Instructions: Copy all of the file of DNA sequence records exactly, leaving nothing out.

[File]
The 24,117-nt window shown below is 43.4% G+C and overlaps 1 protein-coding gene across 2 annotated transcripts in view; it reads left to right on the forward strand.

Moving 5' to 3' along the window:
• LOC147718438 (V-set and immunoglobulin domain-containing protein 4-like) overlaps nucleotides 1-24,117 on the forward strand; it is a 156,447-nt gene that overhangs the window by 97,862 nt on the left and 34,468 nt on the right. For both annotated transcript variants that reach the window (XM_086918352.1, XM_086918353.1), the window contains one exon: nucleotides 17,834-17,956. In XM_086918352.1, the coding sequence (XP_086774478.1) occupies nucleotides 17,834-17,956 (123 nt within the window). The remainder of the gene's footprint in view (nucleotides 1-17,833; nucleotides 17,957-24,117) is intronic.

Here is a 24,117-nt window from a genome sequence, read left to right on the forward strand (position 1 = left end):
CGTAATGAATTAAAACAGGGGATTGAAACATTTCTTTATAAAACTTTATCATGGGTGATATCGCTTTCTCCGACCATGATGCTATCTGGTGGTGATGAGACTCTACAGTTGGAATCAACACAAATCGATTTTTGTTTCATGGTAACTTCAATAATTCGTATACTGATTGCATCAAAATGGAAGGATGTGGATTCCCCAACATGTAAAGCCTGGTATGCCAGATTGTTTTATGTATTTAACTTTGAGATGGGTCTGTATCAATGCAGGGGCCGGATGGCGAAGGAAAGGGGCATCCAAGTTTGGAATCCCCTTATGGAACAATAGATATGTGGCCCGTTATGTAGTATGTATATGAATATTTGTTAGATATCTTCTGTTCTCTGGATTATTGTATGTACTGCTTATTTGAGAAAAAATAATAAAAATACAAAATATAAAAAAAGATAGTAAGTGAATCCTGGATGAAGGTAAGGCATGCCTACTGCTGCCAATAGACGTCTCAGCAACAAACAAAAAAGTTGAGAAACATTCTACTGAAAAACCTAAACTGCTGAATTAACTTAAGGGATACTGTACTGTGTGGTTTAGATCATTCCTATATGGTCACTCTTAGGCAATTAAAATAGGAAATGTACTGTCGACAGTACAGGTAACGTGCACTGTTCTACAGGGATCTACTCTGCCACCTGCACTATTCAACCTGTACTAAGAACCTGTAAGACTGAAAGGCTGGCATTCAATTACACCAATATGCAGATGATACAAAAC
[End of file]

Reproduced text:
The 24,117-nt window shown below is 43.4% G+C and overlaps 1 protein-coding gene across 2 annotated transcripts in view; it reads left to right on the forward strand.

Moving 5' to 3' along the window:
• LOC147718438 (V-set and immunoglobulin domain-containing protein 4-like) overlaps nucleotides 1-24,117 on the forward strand; it is a 156,447-nt gene that overhangs the window by 97,862 nt on the left and 34,468 nt on the right. For both annotated transcript variants that reach the window (XM_086918352.1, XM_086918353.1), the window contains one exon: nucleotides 17,834-17,956. In XM_086918352.1, the coding sequence (XP_086774478.1) occupies nucleotides 17,834-17,956 (123 nt within the window). The remainder of the gene's footprint in view (nucleotides 1-17,833; nucleotides 17,957-24,117) is intronic.

Here is a 24,117-nt window from a genome sequence, read left to right on the forward strand (position 1 = left end):
CGTAATGAATTAAAACAGGGGATTGAAACATTTCTTTATAAAACTTTATCATGGGTGATATCGCTTTCTCCGACCATGATGCTATCTGGTGGTGATGAGACTCTACAGTTGGAATCAACACAAATCGATTTTTGTTTCATGGTAACTTCAATAATTCGTATACTGATTGCATCAAAATGGAAGGATGTGGATTCCCCAACATGTAAAGCCTGGTATGCCAGATTGTTTTATGTATTTAACTTTGAGATGGGTCTGTATCAATGCAGGGGCCGGATGGCGAAGGAAAGGGGCATCCAAGTTTGGAATCCCCTTATGGAACAATAGATATGTGGCCCGTTATGTAGTATGTATATGAATATTTGTTAGATATCTTCTGTTCTCTGGATTATTGTATGTACTGCTTATTTGAGAAAAAATAATAAAAATACAAAATATAAAAAAAGATAGTAAGTGAATCCTGGATGAAGGTAAGGCATGCCTACTGCTGCCAATAGACGTCTCAGCAACAAACAAAAAAGTTGAGAAACATTCTACTGAAAAACCTAAACTGCTGAATTAACTTAAGGGATACTGTACTGTGTGGTTTAGATCATTCCTATATGGTCACTCTTAGGCAATTAAAATAGGAAATGTACTGTCGACAGTACAGGTAACGTGCACTGTTCTACAGGGATCTACTCTGCCACCTGCACTATTCAACCTGTACTAAGAACCTGTAAGACTGAAAGGCTGGCATTCAATTACACCAATATGCAGATGATACAAAAC